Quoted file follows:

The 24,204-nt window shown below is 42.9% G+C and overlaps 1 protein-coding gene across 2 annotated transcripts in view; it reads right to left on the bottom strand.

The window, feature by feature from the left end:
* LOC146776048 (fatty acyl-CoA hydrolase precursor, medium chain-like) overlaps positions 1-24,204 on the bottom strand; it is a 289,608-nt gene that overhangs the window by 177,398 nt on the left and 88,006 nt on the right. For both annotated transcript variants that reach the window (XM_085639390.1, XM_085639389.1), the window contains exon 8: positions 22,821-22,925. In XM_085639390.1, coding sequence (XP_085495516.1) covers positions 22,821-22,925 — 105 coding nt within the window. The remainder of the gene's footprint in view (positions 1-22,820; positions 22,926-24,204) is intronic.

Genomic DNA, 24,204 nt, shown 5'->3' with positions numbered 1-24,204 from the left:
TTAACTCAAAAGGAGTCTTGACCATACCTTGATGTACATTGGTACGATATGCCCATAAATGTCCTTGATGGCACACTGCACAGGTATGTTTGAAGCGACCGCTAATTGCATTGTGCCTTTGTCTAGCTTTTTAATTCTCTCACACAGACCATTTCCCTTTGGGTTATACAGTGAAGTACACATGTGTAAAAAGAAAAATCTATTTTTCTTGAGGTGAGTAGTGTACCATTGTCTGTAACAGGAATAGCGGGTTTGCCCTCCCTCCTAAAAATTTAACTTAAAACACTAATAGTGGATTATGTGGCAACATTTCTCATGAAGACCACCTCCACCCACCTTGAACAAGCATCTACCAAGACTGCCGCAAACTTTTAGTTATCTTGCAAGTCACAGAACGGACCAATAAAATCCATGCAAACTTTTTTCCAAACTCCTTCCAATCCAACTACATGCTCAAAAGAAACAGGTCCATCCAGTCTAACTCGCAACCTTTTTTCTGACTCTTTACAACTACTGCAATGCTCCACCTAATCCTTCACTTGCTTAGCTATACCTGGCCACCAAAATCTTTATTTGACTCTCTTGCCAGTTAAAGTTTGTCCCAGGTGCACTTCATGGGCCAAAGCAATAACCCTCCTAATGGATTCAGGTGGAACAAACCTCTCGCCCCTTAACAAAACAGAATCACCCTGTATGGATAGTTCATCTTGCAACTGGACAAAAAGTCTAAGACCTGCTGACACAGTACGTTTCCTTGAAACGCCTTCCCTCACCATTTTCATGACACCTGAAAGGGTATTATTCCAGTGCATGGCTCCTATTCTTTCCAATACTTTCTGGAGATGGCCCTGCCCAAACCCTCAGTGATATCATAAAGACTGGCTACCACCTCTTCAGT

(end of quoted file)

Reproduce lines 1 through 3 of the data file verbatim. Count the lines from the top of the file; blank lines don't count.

The 24,204-nt window shown below is 42.9% G+C and overlaps 1 protein-coding gene across 2 annotated transcripts in view; it reads right to left on the bottom strand.

The window, feature by feature from the left end:
* LOC146776048 (fatty acyl-CoA hydrolase precursor, medium chain-like) overlaps positions 1-24,204 on the bottom strand; it is a 289,608-nt gene that overhangs the window by 177,398 nt on the left and 88,006 nt on the right. For both annotated transcript variants that reach the window (XM_085639390.1, XM_085639389.1), the window contains exon 8: positions 22,821-22,925. In XM_085639390.1, coding sequence (XP_085495516.1) covers positions 22,821-22,925 — 105 coding nt within the window. The remainder of the gene's footprint in view (positions 1-22,820; positions 22,926-24,204) is intronic.